This small insight was true even at the peak of the Great Society and the era of "liberal consensus," and it fits as an explanation for much of the back-and-forth of American conceptions of government ever since. Whether it accurately represents public opinion or not, it's a good guide to the behavior of actors in the political process. Conservatives attack "government" as an abstract concept that has little to do with our real lives and mostly creates wasteful excess benefiting either bureaucrats themselves or other people. Liberals respond by trying to show the harsh reality of cuts to particular programs, especially safe ones that reach large constituencies. In 1994 and 1995, for example, voters were first drawn to Newt Gingrich's promises to eliminate entire cabinet departments, but as soon as the idea of cutting government was converted to the reality of shuttering national parks and slashing Medicare, the political tides turned swiftly in the other direction. George W. Bush won reelection in 2004 talking vaguely about the need to change Social Security, yet given the opportunity to put such a plan in action, he saw the public lose faith so quickly that he never found a single congressional sponsor for the legislation. Even Ronald Reagan, elected in 1980 in what we still see as a critical moment in shifting attitudes toward government, largely backed off from that agenda after the 1981 budget cuts and his own ham-fisted attack on Social Security.

Mitt Romney's announcement recently that he would eliminate several large government programs, but wouldn't name them lest he face political criticism, represents the conservative tactical approach to Cantril-Free perfectly. (Except they usually remember not to read the stage directions.)

The struggle over government thus often takes the form of this push-pull between the abstract, where anti-government conservatism reigns, and the specific, where people seem to appreciate government. The result, until recently, has been a happy dance through which both sides achieve their short-term objectives: Conservatives win their share of elections, which they can use to push through tax cuts, without worrying much about the size of government, while liberals get their turns at power and avoid major cuts to programs. The Cantril-Free paradox has even generated new paradoxes of its own. Conservatives often expand government as political insurance, albeit carelessly, as in the creation of the Medicare Part D prescription drug program in 2003. Liberals and Democrats are more likely to cut programs (such as the Medicare cuts of 1993 and 2010), both because they take government more seriously and in the hopes that showing a commitment to cutting waste and improving people's experience of government will ameliorate their abstract opposition.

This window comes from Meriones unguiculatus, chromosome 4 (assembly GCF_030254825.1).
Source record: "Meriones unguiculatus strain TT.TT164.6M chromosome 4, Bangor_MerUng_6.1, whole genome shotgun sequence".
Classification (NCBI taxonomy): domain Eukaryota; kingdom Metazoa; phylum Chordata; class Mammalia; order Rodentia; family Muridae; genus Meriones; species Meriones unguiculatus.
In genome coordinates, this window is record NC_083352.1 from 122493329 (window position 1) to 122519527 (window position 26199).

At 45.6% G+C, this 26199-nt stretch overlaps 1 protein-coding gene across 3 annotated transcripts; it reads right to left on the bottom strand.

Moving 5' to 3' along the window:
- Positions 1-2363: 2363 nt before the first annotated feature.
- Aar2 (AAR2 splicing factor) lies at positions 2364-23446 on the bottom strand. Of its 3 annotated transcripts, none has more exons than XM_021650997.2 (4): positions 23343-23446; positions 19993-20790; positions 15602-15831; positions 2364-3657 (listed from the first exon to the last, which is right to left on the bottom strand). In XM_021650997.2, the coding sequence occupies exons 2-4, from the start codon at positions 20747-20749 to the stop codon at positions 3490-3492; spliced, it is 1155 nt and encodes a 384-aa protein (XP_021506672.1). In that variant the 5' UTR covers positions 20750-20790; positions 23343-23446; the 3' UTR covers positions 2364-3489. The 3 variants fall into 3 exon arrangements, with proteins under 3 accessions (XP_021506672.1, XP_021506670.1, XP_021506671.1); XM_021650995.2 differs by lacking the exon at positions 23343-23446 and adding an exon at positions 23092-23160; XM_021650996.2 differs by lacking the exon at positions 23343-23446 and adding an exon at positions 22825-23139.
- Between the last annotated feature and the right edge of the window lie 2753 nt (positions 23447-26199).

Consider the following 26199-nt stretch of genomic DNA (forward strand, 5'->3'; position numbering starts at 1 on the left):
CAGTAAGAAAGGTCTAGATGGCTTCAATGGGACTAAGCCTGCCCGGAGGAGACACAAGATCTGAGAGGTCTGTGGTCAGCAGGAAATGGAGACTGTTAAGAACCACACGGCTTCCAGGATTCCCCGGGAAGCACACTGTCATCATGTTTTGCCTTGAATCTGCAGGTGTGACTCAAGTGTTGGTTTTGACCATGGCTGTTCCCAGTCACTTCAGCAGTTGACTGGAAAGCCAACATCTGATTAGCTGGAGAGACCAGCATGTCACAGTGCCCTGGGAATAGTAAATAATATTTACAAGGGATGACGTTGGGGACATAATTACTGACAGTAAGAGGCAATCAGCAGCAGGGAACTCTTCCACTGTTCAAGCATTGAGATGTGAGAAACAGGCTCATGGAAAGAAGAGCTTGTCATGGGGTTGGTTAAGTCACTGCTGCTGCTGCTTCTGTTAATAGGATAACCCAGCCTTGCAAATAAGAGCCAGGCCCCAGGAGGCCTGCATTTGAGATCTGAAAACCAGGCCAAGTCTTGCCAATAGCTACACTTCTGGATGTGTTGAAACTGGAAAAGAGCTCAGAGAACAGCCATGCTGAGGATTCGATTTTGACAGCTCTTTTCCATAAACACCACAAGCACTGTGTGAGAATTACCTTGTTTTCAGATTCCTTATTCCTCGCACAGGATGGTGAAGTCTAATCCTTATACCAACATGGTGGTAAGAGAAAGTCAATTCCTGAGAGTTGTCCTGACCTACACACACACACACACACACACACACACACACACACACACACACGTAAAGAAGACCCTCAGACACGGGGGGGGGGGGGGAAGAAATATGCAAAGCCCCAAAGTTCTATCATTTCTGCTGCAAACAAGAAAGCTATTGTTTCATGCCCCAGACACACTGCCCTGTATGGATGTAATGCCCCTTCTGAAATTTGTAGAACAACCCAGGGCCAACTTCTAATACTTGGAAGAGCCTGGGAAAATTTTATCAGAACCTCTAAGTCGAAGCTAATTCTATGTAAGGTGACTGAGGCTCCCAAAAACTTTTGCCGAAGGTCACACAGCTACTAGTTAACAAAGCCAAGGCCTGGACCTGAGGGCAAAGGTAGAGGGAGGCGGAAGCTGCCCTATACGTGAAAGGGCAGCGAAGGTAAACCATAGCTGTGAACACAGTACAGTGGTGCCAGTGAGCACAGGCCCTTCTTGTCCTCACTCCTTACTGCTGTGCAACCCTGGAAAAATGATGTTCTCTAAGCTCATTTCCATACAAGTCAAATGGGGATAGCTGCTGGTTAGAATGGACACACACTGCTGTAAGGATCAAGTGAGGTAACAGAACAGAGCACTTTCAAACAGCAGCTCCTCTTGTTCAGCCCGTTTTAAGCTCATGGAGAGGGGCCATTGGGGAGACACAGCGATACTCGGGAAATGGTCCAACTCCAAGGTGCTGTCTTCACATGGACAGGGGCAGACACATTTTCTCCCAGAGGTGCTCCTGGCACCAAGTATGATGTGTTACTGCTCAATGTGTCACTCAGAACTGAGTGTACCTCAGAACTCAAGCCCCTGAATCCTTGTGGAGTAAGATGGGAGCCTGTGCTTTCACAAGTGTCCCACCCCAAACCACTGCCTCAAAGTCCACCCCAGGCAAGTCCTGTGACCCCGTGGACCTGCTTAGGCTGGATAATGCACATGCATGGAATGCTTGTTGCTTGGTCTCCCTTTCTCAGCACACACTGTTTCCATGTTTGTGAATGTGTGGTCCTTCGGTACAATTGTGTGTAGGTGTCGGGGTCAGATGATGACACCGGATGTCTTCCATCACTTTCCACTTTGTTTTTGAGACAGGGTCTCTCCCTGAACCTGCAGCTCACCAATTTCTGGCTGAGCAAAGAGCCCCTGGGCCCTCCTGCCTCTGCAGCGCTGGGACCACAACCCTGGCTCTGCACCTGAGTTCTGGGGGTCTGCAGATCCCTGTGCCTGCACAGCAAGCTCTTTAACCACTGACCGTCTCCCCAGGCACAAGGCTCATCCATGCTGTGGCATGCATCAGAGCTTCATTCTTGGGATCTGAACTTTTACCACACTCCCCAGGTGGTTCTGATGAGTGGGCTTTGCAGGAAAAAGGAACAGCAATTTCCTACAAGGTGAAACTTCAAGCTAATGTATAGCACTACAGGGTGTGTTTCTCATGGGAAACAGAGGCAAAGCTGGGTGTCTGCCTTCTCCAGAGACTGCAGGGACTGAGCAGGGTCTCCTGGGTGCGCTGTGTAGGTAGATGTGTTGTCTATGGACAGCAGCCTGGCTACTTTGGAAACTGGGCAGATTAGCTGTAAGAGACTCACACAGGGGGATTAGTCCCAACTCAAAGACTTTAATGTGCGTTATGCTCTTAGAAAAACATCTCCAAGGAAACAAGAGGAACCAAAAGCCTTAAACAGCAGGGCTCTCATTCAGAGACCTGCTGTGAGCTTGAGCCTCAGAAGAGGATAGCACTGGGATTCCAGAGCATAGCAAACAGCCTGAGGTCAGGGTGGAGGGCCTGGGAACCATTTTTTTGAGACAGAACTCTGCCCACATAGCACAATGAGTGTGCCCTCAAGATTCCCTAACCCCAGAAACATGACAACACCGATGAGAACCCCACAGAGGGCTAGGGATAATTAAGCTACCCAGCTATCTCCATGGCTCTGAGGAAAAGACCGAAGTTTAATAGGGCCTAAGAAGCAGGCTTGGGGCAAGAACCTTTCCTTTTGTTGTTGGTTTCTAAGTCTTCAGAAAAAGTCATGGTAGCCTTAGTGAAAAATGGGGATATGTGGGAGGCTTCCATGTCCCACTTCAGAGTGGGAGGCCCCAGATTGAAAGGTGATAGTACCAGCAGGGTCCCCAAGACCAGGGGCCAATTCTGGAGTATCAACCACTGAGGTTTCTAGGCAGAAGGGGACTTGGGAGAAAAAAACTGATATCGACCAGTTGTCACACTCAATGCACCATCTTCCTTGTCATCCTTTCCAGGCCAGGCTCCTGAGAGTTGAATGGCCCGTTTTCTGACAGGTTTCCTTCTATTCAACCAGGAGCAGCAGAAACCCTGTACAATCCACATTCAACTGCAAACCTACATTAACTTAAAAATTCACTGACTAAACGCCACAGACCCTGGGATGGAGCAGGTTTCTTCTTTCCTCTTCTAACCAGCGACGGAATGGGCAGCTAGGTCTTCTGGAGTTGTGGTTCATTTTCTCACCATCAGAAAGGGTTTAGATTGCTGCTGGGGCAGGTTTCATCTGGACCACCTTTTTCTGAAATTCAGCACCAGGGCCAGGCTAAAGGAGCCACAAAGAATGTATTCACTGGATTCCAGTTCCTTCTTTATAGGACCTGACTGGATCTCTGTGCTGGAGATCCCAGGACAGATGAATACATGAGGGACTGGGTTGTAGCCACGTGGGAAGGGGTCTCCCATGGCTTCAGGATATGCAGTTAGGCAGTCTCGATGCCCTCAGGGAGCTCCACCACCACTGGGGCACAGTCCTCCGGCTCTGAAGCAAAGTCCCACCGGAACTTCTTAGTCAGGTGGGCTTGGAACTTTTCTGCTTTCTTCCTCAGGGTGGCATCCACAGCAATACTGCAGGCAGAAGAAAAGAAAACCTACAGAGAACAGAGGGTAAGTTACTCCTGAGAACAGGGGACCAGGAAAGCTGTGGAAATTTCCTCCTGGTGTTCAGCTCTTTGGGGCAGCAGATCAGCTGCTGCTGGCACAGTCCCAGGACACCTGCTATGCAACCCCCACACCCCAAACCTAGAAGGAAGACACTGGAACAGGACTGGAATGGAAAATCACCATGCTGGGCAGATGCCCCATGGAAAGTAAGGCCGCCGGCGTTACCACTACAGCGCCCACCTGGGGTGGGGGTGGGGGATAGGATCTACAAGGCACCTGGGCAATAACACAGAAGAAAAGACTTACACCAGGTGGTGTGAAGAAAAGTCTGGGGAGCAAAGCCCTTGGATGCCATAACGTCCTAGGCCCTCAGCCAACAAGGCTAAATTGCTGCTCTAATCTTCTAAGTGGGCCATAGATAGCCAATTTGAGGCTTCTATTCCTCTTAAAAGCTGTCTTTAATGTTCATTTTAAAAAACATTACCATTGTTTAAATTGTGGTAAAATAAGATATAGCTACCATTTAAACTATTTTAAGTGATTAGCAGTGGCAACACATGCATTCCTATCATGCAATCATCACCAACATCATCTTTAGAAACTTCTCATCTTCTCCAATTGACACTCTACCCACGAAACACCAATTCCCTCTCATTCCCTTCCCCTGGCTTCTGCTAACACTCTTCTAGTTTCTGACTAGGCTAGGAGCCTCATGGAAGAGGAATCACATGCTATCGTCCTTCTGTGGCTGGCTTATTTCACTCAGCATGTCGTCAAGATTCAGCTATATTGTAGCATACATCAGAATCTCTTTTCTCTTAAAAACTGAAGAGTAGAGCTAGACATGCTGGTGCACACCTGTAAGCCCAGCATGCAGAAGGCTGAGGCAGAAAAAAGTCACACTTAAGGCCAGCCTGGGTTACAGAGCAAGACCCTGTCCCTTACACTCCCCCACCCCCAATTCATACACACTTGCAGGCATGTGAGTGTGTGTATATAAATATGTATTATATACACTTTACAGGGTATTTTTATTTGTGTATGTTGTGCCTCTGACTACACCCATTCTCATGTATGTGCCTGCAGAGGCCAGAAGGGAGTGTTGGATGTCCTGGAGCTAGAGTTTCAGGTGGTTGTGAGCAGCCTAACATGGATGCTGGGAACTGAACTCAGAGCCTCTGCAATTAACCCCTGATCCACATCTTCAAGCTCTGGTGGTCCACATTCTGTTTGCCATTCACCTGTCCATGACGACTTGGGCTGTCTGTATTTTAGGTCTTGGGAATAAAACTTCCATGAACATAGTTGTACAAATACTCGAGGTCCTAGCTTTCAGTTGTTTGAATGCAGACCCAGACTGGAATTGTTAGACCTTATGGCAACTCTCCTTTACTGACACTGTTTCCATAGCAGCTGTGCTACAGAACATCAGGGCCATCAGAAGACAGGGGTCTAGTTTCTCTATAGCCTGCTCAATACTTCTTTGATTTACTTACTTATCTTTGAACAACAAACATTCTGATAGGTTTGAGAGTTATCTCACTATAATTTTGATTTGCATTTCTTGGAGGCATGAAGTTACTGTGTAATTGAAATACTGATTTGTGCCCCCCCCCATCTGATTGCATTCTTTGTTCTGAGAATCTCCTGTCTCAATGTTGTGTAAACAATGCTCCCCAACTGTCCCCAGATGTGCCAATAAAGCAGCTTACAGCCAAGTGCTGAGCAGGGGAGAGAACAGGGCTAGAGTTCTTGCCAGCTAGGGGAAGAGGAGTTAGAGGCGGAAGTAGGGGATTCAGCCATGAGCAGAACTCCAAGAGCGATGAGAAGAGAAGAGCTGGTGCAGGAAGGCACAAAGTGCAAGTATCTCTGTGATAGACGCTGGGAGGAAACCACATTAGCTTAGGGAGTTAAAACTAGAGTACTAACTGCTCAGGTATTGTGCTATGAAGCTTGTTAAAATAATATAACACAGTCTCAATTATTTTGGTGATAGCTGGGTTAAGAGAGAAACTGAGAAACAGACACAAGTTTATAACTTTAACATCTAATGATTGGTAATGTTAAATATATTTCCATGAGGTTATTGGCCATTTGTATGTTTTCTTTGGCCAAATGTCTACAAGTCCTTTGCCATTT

Join the conversation about the Roosevelt Institute’s new initiative, Rediscovering Government, led by Senior Fellow Jeff Madrick.

But what's missing from this well-rehearsed dance is any effort to force the question, to make a real choice about what we want government to do. That missing element has been devastating in the last few years, when it seemed impossible to convince the public or Congress that an emphatic government effort was the only way to prevent a long and debilitating recession.

For the most part, as Romney's comment suggests, the 2012 election cycle is evolving into yet another battle between the abstract call for cutting government and the specific defense of popular programs, particularly those threatened by Rep. Paul Ryan's budget plan. But there are indications that the game might be changing. House Republicans have now tied themselves to the mast and voted twice for Ryan's radical plan. They've built up some defenses against the classic attacks about cutting Medicare and other vital programs: They've drawn a new line that defines Medicare and Social Security for current seniors and those over 55 as benefits that have been "earned," while for others they are unaffordable giveaways. They've redefined programs like unemployment insurance as if they were welfare. They've used deficit fever and misleading statistics to portray Social Security and Medicare as doomed, so that the only option is their cuts.

Meanwhile, embracing the need to reform entitlement programs, Democrats have (correctly and responsibly) blunted their own ability to play the old game. As Slate's Dave Weigel wrote after the Republican victory in a special election in New York City last year, Medicare is "not really a wedge issue -- it's the slow death of a wedge issue."

These two changes directly challenge the politics of "operational liberalism." Going forward, it might not be enough to pick a few appealing government programs that reach the middle class and use them as political ammunition. And that could be a good thing. Instead of focusing on narrow specifics, this change demands a full-throated defense of government as a whole -- programs that benefit "other people" as well as ourselves, programs that represent the shared benefits of our social contract. And it demands that we open up the "submerged state," which obscures government programs and encourages the illusion that government programs benefit only someone else.  It calls for a full-fledged commitment to making sure that government programs, especially Medicare, are in fact sustainable for the future.